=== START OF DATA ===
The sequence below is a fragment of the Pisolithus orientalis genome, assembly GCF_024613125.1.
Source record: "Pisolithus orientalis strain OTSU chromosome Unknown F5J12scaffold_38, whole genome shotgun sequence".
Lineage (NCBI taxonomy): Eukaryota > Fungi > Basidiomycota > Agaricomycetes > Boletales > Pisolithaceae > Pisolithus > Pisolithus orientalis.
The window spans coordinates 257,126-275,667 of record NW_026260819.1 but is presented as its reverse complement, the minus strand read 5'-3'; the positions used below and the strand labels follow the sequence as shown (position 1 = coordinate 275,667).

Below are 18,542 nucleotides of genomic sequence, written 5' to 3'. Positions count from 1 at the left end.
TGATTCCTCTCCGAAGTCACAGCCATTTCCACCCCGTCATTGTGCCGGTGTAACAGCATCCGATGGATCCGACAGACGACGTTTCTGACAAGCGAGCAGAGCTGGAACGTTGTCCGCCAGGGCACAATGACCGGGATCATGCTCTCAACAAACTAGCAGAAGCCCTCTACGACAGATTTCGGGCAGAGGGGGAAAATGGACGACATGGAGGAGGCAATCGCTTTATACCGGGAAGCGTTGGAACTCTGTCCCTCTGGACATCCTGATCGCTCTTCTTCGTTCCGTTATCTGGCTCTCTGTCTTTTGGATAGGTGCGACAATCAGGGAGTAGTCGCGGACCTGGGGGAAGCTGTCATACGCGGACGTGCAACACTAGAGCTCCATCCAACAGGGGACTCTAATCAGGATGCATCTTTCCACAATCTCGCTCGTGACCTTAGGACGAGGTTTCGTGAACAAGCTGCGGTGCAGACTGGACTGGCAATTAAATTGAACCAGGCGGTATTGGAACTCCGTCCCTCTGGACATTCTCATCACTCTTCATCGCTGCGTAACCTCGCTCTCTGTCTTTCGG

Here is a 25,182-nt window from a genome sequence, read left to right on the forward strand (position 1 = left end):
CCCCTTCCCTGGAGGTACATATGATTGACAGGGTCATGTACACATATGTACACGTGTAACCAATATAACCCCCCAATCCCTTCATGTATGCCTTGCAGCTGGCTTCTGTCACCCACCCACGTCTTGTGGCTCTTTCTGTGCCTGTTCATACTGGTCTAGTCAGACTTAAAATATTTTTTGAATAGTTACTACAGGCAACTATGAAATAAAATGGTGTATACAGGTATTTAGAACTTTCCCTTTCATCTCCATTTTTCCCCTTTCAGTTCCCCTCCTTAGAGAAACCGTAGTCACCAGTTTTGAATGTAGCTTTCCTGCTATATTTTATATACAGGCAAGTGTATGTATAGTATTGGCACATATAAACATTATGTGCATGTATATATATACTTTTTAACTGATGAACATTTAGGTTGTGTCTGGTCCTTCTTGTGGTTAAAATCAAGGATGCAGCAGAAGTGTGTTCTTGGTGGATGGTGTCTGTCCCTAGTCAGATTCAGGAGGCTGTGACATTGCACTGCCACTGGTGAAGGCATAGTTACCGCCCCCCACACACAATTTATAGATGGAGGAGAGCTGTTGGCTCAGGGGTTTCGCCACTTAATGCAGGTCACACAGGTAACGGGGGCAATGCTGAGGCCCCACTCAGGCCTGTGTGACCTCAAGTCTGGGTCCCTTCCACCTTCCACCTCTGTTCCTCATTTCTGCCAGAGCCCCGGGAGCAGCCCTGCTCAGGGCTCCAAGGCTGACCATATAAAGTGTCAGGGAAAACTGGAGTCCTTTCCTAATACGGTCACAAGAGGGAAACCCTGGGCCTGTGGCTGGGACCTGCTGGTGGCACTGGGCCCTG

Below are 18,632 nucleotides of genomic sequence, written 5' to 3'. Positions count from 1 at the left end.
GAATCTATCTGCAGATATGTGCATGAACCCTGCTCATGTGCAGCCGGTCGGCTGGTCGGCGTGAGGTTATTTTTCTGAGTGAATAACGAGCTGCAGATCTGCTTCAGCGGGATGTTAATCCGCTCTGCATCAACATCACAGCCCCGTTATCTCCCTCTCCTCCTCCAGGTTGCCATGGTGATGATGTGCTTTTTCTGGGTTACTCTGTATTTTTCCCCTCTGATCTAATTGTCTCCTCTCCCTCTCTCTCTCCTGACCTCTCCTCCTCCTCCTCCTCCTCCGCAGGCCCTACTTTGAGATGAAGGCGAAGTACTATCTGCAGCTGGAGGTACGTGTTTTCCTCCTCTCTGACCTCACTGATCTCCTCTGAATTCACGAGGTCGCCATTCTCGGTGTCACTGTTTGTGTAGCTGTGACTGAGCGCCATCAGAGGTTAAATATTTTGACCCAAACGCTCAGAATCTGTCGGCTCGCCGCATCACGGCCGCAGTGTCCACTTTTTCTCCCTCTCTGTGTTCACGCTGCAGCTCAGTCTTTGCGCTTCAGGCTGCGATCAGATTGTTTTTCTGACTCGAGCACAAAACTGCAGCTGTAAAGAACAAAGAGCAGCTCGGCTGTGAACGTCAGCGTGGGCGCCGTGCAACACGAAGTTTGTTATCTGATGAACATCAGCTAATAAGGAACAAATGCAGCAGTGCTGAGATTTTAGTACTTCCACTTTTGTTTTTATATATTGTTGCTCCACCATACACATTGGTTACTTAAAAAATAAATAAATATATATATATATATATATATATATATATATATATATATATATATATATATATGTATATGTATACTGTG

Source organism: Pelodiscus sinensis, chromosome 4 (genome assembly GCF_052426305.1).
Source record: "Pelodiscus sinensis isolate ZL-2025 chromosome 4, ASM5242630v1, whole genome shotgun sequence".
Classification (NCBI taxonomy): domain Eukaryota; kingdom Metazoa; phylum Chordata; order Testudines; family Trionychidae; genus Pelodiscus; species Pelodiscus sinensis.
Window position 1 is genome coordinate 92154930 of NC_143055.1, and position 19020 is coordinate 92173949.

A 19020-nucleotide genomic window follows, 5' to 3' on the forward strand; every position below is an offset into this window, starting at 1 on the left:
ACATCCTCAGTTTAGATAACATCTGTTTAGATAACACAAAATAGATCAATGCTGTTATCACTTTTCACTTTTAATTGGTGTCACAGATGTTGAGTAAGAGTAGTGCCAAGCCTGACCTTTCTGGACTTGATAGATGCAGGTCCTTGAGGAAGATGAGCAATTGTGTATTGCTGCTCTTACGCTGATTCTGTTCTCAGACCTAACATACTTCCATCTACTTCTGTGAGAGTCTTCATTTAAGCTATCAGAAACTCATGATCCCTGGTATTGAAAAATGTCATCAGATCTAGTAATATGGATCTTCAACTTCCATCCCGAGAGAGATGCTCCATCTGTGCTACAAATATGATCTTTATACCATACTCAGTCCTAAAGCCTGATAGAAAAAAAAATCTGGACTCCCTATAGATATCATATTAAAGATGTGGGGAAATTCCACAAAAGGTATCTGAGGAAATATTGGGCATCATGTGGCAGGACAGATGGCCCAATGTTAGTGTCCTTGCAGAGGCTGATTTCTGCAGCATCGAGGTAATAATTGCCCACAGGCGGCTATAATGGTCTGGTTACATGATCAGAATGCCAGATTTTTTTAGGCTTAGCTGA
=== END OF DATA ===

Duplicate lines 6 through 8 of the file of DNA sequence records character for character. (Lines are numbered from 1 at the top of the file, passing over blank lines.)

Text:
TGATTCCTCTCCGAAGTCACAGCCATTTCCACCCCGTCATTGTGCCGGTGTAACAGCATCCGATGGATCCGACAGACGACGTTTCTGACAAGCGAGCAGAGCTGGAACGTTGTCCGCCAGGGCACAATGACCGGGATCATGCTCTCAACAAACTAGCAGAAGCCCTCTACGACAGATTTCGGGCAGAGGGGGAAAATGGACGACATGGAGGAGGCAATCGCTTTATACCGGGAAGCGTTGGAACTCTGTCCCTCTGGACATCCTGATCGCTCTTCTTCGTTCCGTTATCTGGCTCTCTGTCTTTTGGATAGGTGCGACAATCAGGGAGTAGTCGCGGACCTGGGGGAAGCTGTCATACGCGGACGTGCAACACTAGAGCTCCATCCAACAGGGGACTCTAATCAGGATGCATCTTTCCACAATCTCGCTCGTGACCTTAGGACGAGGTTTCGTGAACAAGCTGCGGTGCAGACTGGACTGGCAATTAAATTGAACCAGGCGGTATTGGAACTCCGTCCCTCTGGACATTCTCATCACTCTTCATCGCTGCGTAACCTCGCTCTCTGTCTTTCGG

Here is a 25,182-nt window from a genome sequence, read left to right on the forward strand (position 1 = left end):
CCCCTTCCCTGGAGGTACATATGATTGACAGGGTCATGTACACATATGTACACGTGTAACCAATATAACCCCCCAATCCCTTCATGTATGCCTTGCAGCTGGCTTCTGTCACCCACCCACGTCTTGTGGCTCTTTCTGTGCCTGTTCATACTGGTCTAGTCAGACTTAAAATATTTTTTGAATAGTTACTACAGGCAACTATGAAATAAAATGGTGTATACAGGTATTTAGAACTTTCCCTTTCATCTCCATTTTTCCCCTTTCAGTTCCCCTCCTTAGAGAAACCGTAGTCACCAGTTTTGAATGTAGCTTTCCTGCTATATTTTATATACAGGCAAGTGTATGTATAGTATTGGCACATATAAACATTATGTGCATGTATATATATACTTTTTAACTGATGAACATTTAGGTTGTGTCTGGTCCTTCTTGTGGTTAAAATCAAGGATGCAGCAGAAGTGTGTTCTTGGTGGATGGTGTCTGTCCCTAGTCAGATTCAGGAGGCTGTGACATTGCACTGCCACTGGTGAAGGCATAGTTACCGCCCCCCACACACAATTTATAGATGGAGGAGAGCTGTTGGCTCAGGGGTTTCGCCACTTAATGCAGGTCACACAGGTAACGGGGGCAATGCTGAGGCCCCACTCAGGCCTGTGTGACCTCAAGTCTGGGTCCCTTCCACCTTCCACCTCTGTTCCTCATTTCTGCCAGAGCCCCGGGAGCAGCCCTGCTCAGGGCTCCAAGGCTGACCATATAAAGTGTCAGGGAAAACTGGAGTCCTTTCCTAATACGGTCACAAGAGGGAAACCCTGGGCCTGTGGCTGGGACCTGCTGGTGGCACTGGGCCCTG